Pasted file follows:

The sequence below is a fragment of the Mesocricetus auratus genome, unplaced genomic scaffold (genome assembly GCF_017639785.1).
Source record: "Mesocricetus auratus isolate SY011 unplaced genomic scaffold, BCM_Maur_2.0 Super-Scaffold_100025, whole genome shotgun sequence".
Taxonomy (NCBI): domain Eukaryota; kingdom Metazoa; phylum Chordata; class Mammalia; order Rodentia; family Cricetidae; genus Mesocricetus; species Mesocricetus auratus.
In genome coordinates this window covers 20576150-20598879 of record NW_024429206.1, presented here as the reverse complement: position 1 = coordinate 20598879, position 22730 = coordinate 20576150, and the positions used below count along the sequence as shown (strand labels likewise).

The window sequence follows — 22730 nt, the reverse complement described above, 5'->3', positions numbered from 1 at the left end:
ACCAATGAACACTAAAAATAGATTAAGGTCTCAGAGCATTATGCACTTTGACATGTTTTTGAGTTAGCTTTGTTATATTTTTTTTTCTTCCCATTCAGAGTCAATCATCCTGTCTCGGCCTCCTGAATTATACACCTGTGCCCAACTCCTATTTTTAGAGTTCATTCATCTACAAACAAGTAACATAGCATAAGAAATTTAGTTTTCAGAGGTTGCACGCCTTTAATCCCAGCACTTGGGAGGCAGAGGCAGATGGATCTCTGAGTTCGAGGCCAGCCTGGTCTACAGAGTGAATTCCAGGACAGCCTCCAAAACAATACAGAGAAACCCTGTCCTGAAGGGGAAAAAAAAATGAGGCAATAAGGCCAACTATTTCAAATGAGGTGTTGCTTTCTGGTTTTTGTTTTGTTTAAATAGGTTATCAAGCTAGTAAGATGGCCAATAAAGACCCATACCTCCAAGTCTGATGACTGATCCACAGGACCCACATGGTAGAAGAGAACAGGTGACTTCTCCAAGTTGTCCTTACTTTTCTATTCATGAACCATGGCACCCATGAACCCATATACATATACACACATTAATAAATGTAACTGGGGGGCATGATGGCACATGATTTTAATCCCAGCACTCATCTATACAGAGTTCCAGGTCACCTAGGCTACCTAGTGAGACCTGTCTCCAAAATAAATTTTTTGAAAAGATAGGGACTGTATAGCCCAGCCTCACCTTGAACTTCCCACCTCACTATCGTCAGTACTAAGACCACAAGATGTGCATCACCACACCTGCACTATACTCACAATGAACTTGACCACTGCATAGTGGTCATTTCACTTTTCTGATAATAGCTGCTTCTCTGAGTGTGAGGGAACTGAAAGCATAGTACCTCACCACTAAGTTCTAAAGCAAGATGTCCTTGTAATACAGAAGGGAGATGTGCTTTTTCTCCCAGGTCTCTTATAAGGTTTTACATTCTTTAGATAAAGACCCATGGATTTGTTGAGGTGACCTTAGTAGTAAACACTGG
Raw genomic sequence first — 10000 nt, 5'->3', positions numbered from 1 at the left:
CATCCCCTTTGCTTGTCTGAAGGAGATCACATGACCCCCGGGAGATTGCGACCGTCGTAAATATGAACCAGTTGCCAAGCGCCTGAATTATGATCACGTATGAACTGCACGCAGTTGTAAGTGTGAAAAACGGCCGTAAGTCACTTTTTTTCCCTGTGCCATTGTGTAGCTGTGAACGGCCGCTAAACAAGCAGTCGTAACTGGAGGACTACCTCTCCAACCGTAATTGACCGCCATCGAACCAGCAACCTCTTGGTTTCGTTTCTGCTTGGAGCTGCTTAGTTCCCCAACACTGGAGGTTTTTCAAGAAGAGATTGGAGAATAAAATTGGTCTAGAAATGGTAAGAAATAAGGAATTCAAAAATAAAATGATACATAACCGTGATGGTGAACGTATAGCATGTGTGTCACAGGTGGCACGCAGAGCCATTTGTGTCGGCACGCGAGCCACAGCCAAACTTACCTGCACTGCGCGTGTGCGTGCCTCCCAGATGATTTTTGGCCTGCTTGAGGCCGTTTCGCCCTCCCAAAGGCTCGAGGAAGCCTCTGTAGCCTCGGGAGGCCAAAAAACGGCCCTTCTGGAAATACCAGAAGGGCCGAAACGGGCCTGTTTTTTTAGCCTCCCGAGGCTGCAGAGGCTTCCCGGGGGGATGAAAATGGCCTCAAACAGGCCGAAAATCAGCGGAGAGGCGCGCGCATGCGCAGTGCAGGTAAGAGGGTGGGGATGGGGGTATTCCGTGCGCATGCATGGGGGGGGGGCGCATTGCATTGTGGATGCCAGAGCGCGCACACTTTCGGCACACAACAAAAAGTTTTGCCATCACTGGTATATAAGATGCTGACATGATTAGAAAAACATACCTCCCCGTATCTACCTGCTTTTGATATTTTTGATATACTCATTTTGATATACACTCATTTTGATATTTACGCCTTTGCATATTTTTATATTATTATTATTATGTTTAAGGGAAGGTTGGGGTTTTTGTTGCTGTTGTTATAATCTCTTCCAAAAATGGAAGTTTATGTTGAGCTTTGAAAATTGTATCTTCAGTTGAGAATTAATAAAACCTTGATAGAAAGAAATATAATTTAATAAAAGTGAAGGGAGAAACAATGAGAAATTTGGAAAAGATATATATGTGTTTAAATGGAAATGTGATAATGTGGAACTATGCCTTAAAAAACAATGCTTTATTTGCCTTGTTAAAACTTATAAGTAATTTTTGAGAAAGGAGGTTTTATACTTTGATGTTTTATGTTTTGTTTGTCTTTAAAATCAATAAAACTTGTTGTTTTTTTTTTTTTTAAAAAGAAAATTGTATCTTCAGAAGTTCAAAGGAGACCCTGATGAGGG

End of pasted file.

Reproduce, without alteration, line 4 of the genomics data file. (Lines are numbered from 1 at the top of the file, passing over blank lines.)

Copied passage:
In genome coordinates this window covers 20576150-20598879 of record NW_024429206.1, presented here as the reverse complement: position 1 = coordinate 20598879, position 22730 = coordinate 20576150, and the positions used below count along the sequence as shown (strand labels likewise).